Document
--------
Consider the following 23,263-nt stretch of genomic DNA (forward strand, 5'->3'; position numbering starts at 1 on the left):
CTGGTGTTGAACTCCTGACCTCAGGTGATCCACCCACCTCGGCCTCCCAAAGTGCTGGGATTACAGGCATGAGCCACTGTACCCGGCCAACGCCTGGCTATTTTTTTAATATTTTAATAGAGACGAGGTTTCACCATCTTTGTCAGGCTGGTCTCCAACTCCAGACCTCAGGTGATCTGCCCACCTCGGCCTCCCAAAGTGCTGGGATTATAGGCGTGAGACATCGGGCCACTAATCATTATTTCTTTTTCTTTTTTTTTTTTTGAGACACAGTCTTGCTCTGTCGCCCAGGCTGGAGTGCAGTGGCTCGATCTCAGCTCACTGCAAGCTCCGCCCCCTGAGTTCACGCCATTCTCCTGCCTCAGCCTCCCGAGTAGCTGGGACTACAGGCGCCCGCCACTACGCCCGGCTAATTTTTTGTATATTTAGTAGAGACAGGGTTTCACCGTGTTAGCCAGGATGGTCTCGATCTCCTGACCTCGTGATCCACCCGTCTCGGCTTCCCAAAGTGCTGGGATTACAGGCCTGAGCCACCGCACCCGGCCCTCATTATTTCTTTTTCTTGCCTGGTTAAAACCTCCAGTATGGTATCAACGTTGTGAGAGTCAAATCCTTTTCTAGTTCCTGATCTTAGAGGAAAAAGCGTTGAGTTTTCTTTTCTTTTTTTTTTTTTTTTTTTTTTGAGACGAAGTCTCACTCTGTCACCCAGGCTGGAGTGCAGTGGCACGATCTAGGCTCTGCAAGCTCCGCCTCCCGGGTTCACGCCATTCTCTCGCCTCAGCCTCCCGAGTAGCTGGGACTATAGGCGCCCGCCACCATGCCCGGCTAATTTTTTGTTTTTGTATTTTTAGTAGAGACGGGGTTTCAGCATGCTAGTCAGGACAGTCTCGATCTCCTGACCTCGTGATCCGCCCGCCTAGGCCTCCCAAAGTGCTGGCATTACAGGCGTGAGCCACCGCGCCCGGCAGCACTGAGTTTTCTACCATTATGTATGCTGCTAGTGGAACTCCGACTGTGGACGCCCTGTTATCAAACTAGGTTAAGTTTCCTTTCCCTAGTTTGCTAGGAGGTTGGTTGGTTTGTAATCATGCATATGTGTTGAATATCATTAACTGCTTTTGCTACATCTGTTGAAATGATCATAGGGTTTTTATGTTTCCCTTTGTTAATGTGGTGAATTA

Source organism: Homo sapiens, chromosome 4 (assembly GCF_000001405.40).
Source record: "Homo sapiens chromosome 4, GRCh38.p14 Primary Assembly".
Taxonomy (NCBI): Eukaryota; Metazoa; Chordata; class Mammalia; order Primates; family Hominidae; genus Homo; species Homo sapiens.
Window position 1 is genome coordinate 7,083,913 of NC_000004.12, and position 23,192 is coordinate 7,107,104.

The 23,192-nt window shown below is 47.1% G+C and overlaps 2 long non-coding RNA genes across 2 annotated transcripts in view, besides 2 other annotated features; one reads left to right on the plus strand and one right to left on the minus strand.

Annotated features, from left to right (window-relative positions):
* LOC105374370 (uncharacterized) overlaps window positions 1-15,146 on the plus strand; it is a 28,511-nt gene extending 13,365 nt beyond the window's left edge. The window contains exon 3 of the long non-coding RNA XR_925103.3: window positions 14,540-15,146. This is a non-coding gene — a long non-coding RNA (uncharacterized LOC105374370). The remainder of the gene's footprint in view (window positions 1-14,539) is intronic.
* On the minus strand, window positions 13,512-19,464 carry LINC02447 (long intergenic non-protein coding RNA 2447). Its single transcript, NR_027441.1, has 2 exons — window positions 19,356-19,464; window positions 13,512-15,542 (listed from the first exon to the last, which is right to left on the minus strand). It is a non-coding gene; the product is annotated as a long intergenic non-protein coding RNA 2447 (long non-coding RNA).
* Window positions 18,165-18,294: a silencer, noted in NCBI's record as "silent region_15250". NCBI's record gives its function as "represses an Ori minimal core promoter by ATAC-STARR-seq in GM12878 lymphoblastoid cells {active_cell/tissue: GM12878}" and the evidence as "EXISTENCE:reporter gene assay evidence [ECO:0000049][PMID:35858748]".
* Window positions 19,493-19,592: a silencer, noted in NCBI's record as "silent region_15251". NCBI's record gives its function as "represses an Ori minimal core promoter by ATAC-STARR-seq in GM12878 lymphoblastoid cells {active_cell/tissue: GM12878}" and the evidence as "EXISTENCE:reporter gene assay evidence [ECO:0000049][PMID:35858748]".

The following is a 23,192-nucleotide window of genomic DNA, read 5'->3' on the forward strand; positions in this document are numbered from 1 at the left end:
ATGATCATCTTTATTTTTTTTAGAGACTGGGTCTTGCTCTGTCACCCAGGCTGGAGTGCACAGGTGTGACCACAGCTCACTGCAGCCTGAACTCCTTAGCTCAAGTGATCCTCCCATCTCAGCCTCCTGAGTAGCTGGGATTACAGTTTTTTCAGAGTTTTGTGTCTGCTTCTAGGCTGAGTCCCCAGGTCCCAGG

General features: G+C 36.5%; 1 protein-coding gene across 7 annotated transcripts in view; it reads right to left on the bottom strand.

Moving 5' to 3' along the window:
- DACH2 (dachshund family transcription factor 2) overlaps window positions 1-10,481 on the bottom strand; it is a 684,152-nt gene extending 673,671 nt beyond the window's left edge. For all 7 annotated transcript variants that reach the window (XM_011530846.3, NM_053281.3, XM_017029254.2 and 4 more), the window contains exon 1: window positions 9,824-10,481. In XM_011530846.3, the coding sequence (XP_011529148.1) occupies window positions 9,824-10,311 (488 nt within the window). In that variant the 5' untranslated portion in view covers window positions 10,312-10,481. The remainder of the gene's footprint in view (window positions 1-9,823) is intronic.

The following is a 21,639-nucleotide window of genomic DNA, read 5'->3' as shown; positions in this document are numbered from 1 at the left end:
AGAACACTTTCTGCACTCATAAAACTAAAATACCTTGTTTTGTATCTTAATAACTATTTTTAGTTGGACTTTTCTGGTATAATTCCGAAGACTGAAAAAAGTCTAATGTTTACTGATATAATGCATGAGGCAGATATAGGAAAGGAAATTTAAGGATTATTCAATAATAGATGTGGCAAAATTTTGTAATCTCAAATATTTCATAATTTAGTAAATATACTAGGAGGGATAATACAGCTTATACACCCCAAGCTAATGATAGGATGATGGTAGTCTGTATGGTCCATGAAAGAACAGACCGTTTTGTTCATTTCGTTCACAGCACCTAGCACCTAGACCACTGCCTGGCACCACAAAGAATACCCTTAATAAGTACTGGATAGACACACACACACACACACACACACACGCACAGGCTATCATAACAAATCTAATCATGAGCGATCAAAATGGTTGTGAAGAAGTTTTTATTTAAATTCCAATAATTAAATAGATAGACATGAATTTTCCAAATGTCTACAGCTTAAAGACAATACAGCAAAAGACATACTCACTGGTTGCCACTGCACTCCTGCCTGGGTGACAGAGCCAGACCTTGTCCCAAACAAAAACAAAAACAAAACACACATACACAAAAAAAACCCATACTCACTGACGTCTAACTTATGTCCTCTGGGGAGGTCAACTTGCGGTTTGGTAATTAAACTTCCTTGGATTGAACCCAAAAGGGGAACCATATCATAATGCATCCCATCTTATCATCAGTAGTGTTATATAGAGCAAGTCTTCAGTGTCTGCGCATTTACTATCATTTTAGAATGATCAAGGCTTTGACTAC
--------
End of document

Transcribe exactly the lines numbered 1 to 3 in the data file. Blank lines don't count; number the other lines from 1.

Consider the following 23,263-nt stretch of genomic DNA (forward strand, 5'->3'; position numbering starts at 1 on the left):
CTGGTGTTGAACTCCTGACCTCAGGTGATCCACCCACCTCGGCCTCCCAAAGTGCTGGGATTACAGGCATGAGCCACTGTACCCGGCCAACGCCTGGCTATTTTTTTAATATTTTAATAGAGACGAGGTTTCACCATCTTTGTCAGGCTGGTCTCCAACTCCAGACCTCAGGTGATCTGCCCACCTCGGCCTCCCAAAGTGCTGGGATTATAGGCGTGAGACATCGGGCCACTAATCATTATTTCTTTTTCTTTTTTTTTTTTTGAGACACAGTCTTGCTCTGTCGCCCAGGCTGGAGTGCAGTGGCTCGATCTCAGCTCACTGCAAGCTCCGCCCCCTGAGTTCACGCCATTCTCCTGCCTCAGCCTCCCGAGTAGCTGGGACTACAGGCGCCCGCCACTACGCCCGGCTAATTTTTTGTATATTTAGTAGAGACAGGGTTTCACCGTGTTAGCCAGGATGGTCTCGATCTCCTGACCTCGTGATCCACCCGTCTCGGCTTCCCAAAGTGCTGGGATTACAGGCCTGAGCCACCGCACCCGGCCCTCATTATTTCTTTTTCTTGCCTGGTTAAAACCTCCAGTATGGTATCAACGTTGTGAGAGTCAAATCCTTTTCTAGTTCCTGATCTTAGAGGAAAAAGCGTTGAGTTTTCTTTTCTTTTTTTTTTTTTTTTTTTTTTGAGACGAAGTCTCACTCTGTCACCCAGGCTGGAGTGCAGTGGCACGATCTAGGCTCTGCAAGCTCCGCCTCCCGGGTTCACGCCATTCTCTCGCCTCAGCCTCCCGAGTAGCTGGGACTATAGGCGCCCGCCACCATGCCCGGCTAATTTTTTGTTTTTGTATTTTTAGTAGAGACGGGGTTTCAGCATGCTAGTCAGGACAGTCTCGATCTCCTGACCTCGTGATCCGCCCGCCTAGGCCTCCCAAAGTGCTGGCATTACAGGCGTGAGCCACCGCGCCCGGCAGCACTGAGTTTTCTACCATTATGTATGCTGCTAGTGGAACTCCGACTGTGGACGCCCTGTTATCAAACTAGGTTAAGTTTCCTTTCCCTAGTTTGCTAGGAGGTTGGTTGGTTTGTAATCATGCATATGTGTTGAATATCATTAACTGCTTTTGCTACATCTGTTGAAATGATCATAGGGTTTTTATGTTTCCCTTTGTTAATGTGGTGAATTA

Source organism: Homo sapiens, chromosome 4 (assembly GCF_000001405.40).